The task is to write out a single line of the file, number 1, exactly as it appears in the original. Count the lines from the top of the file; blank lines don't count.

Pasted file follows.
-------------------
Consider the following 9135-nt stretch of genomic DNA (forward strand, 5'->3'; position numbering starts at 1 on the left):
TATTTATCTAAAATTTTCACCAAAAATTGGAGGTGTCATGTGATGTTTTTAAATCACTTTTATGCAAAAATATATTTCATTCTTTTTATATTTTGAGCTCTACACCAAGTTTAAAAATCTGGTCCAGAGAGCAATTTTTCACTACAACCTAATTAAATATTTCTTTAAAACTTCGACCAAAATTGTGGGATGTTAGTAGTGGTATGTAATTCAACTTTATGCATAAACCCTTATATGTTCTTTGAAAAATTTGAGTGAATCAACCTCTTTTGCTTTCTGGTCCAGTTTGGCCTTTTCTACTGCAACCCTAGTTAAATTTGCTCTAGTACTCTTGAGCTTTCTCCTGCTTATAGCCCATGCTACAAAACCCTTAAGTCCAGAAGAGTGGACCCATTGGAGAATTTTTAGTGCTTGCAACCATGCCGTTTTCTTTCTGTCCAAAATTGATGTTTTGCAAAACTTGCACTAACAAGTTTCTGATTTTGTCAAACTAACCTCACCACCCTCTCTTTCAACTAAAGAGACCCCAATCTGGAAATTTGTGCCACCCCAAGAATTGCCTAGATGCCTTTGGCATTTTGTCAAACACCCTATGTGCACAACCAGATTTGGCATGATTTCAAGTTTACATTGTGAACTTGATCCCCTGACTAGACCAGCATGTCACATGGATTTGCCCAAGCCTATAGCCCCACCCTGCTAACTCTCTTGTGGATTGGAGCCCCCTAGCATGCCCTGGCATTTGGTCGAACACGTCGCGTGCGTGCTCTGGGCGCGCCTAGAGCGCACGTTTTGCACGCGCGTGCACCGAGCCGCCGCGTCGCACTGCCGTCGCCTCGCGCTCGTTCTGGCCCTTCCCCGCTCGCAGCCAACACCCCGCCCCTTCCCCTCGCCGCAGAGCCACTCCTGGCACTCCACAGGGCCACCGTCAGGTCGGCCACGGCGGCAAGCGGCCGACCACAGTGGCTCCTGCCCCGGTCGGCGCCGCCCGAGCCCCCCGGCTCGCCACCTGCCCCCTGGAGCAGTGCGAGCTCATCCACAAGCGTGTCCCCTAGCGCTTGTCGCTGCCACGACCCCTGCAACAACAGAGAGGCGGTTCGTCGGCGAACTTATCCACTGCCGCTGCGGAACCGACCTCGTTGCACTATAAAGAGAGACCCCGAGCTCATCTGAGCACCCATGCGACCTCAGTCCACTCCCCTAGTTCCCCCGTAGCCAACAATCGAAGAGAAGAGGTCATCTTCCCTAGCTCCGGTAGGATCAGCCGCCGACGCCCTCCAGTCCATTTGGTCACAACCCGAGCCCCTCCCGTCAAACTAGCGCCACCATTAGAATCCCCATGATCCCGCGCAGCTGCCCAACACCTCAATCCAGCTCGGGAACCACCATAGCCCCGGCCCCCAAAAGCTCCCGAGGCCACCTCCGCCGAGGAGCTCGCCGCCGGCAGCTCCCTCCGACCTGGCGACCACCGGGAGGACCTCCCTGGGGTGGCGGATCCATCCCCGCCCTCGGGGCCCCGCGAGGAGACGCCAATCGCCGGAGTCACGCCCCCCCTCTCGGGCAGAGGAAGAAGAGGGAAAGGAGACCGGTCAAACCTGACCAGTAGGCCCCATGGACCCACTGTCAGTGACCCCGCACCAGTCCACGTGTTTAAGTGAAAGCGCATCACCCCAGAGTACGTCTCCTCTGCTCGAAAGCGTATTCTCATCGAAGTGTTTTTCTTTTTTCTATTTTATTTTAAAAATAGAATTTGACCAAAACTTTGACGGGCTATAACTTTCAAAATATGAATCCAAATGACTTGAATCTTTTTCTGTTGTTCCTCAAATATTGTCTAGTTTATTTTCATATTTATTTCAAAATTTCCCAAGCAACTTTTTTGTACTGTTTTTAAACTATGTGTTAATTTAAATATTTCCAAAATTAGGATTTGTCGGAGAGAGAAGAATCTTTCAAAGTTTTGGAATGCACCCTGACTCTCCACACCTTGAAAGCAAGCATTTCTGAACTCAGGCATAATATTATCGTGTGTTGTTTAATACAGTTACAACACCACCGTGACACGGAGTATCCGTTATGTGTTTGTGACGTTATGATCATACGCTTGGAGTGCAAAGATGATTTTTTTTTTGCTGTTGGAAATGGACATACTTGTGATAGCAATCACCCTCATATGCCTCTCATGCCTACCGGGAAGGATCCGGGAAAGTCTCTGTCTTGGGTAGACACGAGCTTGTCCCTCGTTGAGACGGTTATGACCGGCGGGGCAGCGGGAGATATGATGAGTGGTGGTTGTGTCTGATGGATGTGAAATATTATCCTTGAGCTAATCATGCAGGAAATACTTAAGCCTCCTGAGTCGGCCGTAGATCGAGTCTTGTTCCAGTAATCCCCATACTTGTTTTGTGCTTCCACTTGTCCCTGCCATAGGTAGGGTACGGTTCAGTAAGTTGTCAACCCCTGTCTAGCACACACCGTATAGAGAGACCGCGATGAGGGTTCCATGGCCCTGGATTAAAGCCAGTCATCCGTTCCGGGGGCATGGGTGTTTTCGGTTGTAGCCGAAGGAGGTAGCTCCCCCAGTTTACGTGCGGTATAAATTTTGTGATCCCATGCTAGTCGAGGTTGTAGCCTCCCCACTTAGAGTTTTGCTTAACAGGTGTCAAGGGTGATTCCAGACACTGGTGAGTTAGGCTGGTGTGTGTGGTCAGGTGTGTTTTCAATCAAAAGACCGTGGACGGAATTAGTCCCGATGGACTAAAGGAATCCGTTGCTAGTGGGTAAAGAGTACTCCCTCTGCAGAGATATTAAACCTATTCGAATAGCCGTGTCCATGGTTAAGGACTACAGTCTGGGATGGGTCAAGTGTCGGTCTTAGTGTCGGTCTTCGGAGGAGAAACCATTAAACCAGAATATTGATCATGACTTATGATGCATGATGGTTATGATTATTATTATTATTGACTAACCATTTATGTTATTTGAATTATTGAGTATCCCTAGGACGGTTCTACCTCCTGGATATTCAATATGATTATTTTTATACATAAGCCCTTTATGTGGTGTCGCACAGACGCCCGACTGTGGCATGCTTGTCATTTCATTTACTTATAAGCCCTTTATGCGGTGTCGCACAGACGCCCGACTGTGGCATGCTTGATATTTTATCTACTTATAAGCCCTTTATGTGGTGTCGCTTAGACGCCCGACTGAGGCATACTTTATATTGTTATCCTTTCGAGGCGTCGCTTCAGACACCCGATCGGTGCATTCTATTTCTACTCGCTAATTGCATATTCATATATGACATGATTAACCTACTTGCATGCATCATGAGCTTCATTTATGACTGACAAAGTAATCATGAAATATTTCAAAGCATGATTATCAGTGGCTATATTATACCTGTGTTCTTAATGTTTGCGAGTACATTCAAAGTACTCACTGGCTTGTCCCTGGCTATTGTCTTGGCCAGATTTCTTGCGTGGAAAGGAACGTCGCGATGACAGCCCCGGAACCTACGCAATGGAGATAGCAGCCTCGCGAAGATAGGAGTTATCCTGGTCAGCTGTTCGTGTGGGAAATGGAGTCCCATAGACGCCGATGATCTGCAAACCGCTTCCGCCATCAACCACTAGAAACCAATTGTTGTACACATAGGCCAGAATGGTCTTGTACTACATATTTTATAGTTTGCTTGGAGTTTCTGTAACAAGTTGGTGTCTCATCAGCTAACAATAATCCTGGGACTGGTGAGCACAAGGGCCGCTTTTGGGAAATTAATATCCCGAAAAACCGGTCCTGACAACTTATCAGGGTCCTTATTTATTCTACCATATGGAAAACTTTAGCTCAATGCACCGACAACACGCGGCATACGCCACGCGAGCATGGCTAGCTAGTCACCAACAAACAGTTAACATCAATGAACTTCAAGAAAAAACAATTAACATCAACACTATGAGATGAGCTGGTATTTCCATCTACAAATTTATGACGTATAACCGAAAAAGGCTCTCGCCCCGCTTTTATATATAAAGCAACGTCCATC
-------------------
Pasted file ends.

Consider the following 9135-nt stretch of genomic DNA (forward strand, 5'->3'; position numbering starts at 1 on the left):